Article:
Loading ...
Sorry, an error occurred while loading the content.

Re: [XP] Re: XP in 40 words

Expand Messages
  • Russel Hill
    As I mentioned in a previous post... I ve been on the other end of this one. Taking over a project after the original development team left.. While the docs
    Message 1 of 105 , Sep 1, 2000
    • 0 Attachment
      As I mentioned in a previous post... I've been on the other end of this
      one. Taking over a project after the original development team left..

      While the docs may be REQUIRED, they may or may not actually help the new
      team. In our case, ... they did not.

      Of course, in our case we didn't have a patients life at stake... only a
      pilot and crew.

      At 09:55 AM 9/1/00 -0500, you wrote:
      >-----Original Message-----
      >From: Kent Beck <kentbeck@...>
      >Date: Thursday, August 31, 2000 5:51 PM
      >
      > >Would someone here please tell a story of when the documents they needed
      > >deep in maintenance were there and accurate and helpful? I believe that
      > >preparing for the "next game" by writing documents is an illusion, a cargo
      > >cult. I assume that writing documents to enable maintenance is against the
      > >laws of nature, that the documents are never there. Now what- clean code,
      > >comprehensive tests, and a social structure that tends to preserve the most
      > >important information for as long as possible.
      >
      >
      >Not to argue too much about this, but to defend what's happening here...
      >We are developing a "major criticality" implanted medical device. We
      >are required to do a lot of documents for regulatory purposes. Another
      >reason for docs is for the day when we are most likely sold to a larger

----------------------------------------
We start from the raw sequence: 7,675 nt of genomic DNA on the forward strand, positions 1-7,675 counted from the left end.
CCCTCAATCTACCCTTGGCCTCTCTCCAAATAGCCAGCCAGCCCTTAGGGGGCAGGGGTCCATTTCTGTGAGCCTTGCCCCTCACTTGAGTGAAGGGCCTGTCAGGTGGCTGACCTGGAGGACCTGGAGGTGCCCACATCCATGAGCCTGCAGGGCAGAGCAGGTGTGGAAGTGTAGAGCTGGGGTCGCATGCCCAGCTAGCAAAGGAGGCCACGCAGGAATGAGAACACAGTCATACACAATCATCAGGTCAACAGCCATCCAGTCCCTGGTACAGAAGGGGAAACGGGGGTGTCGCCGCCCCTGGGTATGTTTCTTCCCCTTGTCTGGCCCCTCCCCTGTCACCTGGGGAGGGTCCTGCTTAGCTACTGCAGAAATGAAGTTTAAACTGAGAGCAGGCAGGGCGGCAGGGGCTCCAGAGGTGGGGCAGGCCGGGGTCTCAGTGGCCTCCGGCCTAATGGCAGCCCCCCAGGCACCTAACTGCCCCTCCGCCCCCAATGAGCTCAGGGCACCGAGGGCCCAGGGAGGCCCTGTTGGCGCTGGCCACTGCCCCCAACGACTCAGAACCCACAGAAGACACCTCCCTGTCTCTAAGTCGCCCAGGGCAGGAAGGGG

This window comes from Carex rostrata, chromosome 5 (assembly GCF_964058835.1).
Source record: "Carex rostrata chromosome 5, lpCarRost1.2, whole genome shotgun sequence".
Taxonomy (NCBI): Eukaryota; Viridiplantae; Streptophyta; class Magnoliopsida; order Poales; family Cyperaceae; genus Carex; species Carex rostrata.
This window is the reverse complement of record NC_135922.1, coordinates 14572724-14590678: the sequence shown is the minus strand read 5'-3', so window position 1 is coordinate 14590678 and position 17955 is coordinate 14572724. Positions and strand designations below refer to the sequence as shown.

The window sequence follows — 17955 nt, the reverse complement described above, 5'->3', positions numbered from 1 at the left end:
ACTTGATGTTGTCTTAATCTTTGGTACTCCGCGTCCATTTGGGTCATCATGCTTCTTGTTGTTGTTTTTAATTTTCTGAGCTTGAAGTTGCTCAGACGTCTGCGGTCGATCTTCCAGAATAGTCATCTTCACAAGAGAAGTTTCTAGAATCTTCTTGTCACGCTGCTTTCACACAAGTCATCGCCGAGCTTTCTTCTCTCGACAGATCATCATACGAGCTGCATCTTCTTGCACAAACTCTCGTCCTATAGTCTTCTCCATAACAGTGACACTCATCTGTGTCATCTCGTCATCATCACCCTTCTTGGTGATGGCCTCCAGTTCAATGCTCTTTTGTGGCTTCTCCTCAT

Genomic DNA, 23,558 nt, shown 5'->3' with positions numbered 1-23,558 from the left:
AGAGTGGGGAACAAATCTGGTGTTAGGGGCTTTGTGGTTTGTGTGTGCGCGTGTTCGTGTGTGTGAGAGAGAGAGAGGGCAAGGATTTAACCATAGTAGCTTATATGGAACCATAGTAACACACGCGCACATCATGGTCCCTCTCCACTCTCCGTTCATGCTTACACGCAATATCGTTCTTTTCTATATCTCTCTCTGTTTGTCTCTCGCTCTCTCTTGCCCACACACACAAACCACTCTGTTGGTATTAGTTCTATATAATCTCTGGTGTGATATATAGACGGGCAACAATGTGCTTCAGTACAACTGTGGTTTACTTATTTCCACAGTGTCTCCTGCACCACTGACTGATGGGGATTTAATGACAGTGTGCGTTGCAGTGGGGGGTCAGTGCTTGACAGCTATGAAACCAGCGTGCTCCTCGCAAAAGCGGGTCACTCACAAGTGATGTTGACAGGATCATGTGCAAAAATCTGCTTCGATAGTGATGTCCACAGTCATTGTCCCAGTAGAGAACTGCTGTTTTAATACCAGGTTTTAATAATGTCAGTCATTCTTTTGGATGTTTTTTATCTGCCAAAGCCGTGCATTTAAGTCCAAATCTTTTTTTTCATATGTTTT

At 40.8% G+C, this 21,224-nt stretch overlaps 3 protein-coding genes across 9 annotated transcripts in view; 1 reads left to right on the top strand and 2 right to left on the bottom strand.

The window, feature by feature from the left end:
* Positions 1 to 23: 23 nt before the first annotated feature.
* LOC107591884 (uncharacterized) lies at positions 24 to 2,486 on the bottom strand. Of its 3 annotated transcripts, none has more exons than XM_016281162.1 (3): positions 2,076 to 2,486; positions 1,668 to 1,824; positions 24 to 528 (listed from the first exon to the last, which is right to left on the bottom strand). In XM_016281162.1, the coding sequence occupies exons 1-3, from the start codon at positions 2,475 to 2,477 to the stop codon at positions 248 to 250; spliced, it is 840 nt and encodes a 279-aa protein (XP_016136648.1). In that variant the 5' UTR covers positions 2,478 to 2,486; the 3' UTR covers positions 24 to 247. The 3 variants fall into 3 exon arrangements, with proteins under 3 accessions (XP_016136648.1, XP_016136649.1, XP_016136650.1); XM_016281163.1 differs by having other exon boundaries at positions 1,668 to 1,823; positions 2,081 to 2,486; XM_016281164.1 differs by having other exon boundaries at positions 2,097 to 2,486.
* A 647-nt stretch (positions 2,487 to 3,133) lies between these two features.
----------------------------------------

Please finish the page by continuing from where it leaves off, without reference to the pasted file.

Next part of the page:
>company, most likely in a far-off town. This engineer will no longer be
      >with the company, and I'd imagine many others would also refuse
      >relocation. So, in our case, the "social structure" would largely vanish
      >and all the buying company would get is a lot of papers and some
      >software. When the people are gone, the docs, if well-written and
      >kept current (they *have* to be), are mighty handy for conveying info
      >going a little above and beyond what code alone can convey. But that
      >may be only for special cases like ours, where misunderstandings
      >could lead to patient injury or death, and regulations require it.
      ><><
      >Kenneth W. Boyer Jr., CSQE
      >Senior Software Engineer
      >VASCOR, Inc.
      >
      >
      >
      >To Post a message, send it to: extremeprogramming@...
      >
      >To Unsubscribe, send a blank message to:
      >extremeprogramming-unsubscribe@...
      >
      >Ad-free courtesy of objectmentor.com
    • David H
      ... There is none. Both do completely different things. Have a look at: http://www-306.ibm.com/software/globalization/topics/dita/index.jsp or
      Message 105 of 105 , Sep 7, 2006
      • 0 Attachment
        Paul wrote:

        >
        >
        > so what's the benefit of DITA versus NDoc?
        >

        There is none. Both do completely different things.
        Have a look at:

        http://www-306.ibm.com/software/globalization/topics/dita/index.jsp

        or

        http://www-128.ibm.com/developerworks/xml/library/x-dita1/

        To better understand what the intent behind DITA is.
        Basically you are trying to single source _all_ documentation based on a
        topic structure. Thus being able to generate End user documentation and
        Technical documentation, developer documentation and so on, from the
        same source.

        -d
      Your message has been successfully submitted and would be delivered to recipients shortly.